PARIS, 18 September 2006—Since 1981, when the short-lived Groupe de Recherches
Chorégraphiques was founded, members of the Paris Opera Ballet have been
encouraged to create ballets and have done so with differing degrees of
success. In recent years, while José Martinez triumphed at the Paris Opera
School with his light-hearted Scaramouche, a work commissioned by
director Brigitte Lefevre, Kader Belarbi had problems convincing with his
Wuthering Heights . And if Nicolas Le Riche fell flat on his
nose with Caligula, all research but
little inspiration, Yann Bridard
, currently working on a commission for National
Ballet of Nancy, has already created several interesting short pieces.
Every two or three years company members and not only the
étoiles are given the opportunity to stage their creations, and
these evenings are invariably a huge success, helped along by the fact
that they are interpreted by some of the world's finest dancers. This
year's programme, which presented ten works in the amphitheatre of the
Opera Bastille, was no exception.
Of particular note was the beautiful pas de deux by Nicolas Paul,
Entre d et e…, set to Hildegard von Bingen's, O vis
aeternitatis, and interpreted by Charline Giezendanner and Charlotte
Entre d et
Charline Giezendanner and Charlotte Ranson
Photo courtesy of
Paris Opera Ballet
After the promising Explicite Artifice, his first creation a
few years ago, Nuit des sens by Sébastien Bertaud also deserves
special mention, but more for the exceptional cast of Marie-Agnès Gillot,
Cyril Atanassoff, and Jean-Marie Didière, than for the work's
choreographic qualities. Enjoyable also was
Saint-Germain-des-Prés by Béatrice Martel and Chemin de
traverse by Mallory Gaudion.
However, the revelation of the evening was the ballet
Epiphénomènes by 23 year-old Samuel Murez, a young
dancer/choreographer who has already several works to his credit and who
shows real potential. Murez possesses a true creative identity; his ballet
was inventive, imaginative and full of intelligence and humour.
Murez, of French and American origin, studied at the Paris Opera
School and joined the company in 2001 at the age of 19. He'd already begun
to choreograph, creating pieces for himself when a knee injury forced him
to quit dance temporarily; it gave him the opportunity to concentrate and
develop his own choreographic style.
"My aim is to make a movie on stage", he told me. "If you think back to
when The Sylphide was created in 1932 and put it into the context
of the time, it's comparable to Matrix today. Incredible special effects
were created, with girls flying through the air, appearing from chimneys
as if by magic and then disappearing. Reality was constantly being mixed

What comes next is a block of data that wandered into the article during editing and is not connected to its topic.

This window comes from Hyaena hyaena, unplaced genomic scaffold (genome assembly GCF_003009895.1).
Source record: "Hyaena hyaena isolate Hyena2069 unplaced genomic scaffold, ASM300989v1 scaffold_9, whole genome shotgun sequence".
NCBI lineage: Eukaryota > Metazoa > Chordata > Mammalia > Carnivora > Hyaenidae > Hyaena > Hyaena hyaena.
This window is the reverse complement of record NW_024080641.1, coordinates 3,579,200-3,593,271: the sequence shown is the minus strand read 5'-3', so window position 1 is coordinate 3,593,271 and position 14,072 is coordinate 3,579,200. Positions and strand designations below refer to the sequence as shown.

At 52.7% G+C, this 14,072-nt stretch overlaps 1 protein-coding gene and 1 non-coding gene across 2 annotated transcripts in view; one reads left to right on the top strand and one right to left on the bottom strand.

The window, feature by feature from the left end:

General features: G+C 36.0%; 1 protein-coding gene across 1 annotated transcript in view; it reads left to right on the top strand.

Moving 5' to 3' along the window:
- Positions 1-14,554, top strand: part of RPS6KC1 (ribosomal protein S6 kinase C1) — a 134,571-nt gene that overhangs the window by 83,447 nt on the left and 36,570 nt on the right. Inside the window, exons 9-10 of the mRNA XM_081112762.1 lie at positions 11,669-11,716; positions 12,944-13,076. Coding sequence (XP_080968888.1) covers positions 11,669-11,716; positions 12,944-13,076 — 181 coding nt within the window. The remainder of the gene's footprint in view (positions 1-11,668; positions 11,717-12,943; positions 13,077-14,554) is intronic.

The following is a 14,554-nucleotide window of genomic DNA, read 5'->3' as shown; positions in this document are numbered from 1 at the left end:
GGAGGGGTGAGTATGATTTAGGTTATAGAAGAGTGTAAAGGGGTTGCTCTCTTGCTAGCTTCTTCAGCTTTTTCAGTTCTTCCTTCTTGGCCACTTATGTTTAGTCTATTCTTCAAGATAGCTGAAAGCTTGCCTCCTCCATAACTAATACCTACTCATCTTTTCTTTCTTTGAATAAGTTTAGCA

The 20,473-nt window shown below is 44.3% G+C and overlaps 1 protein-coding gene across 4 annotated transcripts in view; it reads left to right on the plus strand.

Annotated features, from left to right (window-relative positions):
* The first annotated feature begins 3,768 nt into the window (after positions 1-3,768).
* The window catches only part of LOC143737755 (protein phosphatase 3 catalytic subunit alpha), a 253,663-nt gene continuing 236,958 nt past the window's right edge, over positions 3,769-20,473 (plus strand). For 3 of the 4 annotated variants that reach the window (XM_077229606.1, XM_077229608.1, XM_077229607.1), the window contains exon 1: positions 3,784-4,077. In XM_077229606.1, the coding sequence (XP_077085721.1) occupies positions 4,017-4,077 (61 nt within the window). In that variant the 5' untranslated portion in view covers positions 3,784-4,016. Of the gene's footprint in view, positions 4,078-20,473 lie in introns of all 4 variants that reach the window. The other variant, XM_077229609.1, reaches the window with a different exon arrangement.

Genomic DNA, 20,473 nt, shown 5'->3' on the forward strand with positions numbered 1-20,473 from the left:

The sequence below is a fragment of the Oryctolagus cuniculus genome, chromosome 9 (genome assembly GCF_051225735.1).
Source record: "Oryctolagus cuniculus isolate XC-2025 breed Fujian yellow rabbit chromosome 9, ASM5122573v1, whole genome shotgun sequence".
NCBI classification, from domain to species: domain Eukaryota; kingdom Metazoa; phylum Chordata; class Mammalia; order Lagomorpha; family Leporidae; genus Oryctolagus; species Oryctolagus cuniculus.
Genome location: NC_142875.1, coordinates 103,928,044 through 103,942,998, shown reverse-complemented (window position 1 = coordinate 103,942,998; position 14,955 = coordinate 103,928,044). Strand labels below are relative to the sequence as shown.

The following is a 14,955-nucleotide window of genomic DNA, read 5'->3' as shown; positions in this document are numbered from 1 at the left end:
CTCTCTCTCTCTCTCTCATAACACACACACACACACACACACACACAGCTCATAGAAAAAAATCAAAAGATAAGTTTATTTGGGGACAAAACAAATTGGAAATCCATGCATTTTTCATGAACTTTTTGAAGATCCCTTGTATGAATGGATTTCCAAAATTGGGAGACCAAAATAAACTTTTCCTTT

with the imaginary. Even the girl's low necklines were daring for the
period. It was hot stuff! Not
everyone goes to the theatre or to see ballet; they go
to the cinema to have fun. I want people to have
a good time when they see my ballets and to leave the
theatre in a happy frame of mind."
Murez told me it was a hat he found which inspired his piece,
created at Vieux-Boucau in the South of France earlier this year. He had
several ideas turning around in his head and the hat triggered off the
invention of a Trickster, a manipulator / magician figure who was bored and
began looking around for mischief.
Samuel Murez: Epiphénomènes
Photo courtesy of Paris Opera Ballet
"He's a weird character who appears on stage in a purple velvet coat, a
cane, and this hat, and hangs around waiting for something to happen. He
conjures up a boy and girl, Jack and Jill, and plays with them, leading
them to believe they were acting of their own free will when they were
obviously not. The music, an original composition from the group,
The Misters, starts up and the girl and boy cross in the street, look back
at one another, and go on their way. The rendez-vous is missed. So I
rewound the music, gave the girl a handkerchief to drop to give the guy a
chance to pick it up and speak to her, and started the piece again.
When he hands it to her, he's tongue-tied, and the rendezvous missed
again. Back to square one. The music starts up again, and this time round
the boy is carrying a bunch of flowers, but when the girl shows her
delight, he kisses her and gets his face slapped........"
"Things finally work out and everyone gets it right, but when the
Trickster has had his fun, he kills them. Then he feels hungry, goes to
the corner of the stage and eats a banana that has popped up from nowhere.
He drinks a glass of something before deciding the bodies are in the way
and calls on a couple of helpers to clean up the place. He's not even
nasty; he treats the people the same way as the banana."
"I also had the cooperation of some extraordinary dancers. Alice
Renavand and Josua Hoffalt who interpret the young couple use real
emotions, and I was able to bring out the special brand of humour that
already exists in everyday life between Stéphane Bullion and Alexandre
Carniato, the two henchmen, both superb interpreters."
He said that he was influenced, not by the actual choreography of
William Forsythe, but by the principles that generate his movement, and
added that he also admired the work of Russell Maliphant and the
theatricality of Matthew Bourne. But as far as the work of Murez himself
is concerned, his style is unique, owing allegiance to none. Once he finds
his story, he seems to know instinctively the right vocabulary, lighting
and music to translate what he has to say, bringing a sense of fun to his
work, mostly absent from ballet these days.
Patricia Boccadoro is dance editor at